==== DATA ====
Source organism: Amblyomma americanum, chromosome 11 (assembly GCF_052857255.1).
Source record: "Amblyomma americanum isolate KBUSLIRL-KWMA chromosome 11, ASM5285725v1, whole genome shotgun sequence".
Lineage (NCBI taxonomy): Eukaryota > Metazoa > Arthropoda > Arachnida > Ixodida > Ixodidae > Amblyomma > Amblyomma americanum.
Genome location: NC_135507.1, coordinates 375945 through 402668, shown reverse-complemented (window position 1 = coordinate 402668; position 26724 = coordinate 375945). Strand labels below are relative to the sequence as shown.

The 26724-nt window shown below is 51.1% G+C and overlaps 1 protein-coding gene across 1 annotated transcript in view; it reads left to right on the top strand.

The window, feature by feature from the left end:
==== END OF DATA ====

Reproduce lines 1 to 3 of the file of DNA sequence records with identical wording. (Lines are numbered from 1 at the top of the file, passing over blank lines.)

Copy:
Source organism: Amblyomma americanum, chromosome 11 (assembly GCF_052857255.1).
Source record: "Amblyomma americanum isolate KBUSLIRL-KWMA chromosome 11, ASM5285725v1, whole genome shotgun sequence".
Lineage (NCBI taxonomy): Eukaryota > Metazoa > Arthropoda > Arachnida > Ixodida > Ixodidae > Amblyomma > Amblyomma americanum.